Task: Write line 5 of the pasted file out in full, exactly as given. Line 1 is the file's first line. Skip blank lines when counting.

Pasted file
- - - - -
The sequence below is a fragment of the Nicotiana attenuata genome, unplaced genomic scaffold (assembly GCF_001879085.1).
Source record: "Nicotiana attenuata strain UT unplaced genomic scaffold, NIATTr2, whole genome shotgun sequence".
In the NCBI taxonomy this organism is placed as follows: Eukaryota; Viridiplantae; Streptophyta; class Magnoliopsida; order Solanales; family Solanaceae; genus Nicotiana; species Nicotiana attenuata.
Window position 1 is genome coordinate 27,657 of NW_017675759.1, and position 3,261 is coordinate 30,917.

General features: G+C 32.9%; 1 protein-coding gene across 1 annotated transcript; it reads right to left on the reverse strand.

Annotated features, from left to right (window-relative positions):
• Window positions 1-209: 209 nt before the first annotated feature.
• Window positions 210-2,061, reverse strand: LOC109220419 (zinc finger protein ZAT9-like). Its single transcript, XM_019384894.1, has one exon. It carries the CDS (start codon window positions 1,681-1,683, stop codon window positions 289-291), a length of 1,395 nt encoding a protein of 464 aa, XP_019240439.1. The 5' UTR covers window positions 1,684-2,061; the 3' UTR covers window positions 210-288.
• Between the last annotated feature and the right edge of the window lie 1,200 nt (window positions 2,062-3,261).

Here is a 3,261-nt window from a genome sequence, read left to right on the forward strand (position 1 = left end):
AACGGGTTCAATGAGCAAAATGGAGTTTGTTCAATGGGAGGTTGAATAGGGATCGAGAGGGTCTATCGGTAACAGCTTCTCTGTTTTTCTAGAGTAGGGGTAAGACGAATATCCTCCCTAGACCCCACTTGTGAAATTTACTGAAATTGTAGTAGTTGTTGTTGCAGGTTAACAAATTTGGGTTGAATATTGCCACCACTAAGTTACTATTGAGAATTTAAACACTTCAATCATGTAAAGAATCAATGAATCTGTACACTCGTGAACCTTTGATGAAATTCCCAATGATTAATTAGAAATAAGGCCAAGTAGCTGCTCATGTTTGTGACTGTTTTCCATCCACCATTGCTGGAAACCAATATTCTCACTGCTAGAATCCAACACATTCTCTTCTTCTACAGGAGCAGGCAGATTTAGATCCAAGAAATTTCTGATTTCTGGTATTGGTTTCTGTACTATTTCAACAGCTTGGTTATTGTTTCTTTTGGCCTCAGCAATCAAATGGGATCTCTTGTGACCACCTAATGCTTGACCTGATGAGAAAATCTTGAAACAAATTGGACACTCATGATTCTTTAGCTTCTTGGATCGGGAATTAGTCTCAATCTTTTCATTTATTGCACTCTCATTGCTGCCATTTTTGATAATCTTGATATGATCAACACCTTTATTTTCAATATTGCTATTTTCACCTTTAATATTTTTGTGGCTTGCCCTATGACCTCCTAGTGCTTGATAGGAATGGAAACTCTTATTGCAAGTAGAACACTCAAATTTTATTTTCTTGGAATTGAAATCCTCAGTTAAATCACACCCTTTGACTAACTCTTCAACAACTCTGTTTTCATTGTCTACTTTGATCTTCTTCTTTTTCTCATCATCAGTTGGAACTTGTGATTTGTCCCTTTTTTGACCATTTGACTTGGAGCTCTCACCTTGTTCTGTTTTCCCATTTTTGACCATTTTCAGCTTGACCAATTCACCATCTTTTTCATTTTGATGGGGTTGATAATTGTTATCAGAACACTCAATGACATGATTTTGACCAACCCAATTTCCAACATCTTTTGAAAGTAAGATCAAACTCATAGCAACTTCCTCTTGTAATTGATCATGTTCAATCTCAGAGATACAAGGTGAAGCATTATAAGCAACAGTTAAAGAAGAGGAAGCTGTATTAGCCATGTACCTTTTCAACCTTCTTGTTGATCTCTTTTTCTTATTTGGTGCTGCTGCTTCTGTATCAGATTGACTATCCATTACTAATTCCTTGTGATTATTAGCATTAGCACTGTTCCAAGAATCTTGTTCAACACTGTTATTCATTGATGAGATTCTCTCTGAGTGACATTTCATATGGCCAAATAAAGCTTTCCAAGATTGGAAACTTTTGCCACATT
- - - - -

General features: G+C 32.9%; 1 protein-coding gene across 1 annotated transcript; it reads right to left on the reverse strand.